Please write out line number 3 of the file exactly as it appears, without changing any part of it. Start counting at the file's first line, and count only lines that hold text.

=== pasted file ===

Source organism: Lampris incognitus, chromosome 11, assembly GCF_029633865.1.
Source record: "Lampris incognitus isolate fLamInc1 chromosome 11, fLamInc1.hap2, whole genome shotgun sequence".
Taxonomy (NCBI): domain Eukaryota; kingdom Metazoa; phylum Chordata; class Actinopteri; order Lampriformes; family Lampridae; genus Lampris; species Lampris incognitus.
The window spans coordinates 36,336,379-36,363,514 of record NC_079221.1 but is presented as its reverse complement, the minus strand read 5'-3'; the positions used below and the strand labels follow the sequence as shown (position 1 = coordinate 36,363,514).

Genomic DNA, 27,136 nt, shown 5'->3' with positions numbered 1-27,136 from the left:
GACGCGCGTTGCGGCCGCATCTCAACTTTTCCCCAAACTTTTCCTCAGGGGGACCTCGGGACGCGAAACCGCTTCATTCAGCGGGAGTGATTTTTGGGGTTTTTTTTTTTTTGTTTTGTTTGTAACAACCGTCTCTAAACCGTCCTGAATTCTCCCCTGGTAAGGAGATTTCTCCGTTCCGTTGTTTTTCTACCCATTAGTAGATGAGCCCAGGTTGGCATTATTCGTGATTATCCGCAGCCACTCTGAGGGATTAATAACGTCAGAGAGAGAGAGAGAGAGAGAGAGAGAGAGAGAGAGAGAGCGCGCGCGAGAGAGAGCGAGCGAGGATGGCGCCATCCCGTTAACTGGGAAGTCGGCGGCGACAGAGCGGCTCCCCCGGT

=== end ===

Taxonomy (NCBI): domain Eukaryota; kingdom Metazoa; phylum Chordata; class Actinopteri; order Lampriformes; family Lampridae; genus Lampris; species Lampris incognitus.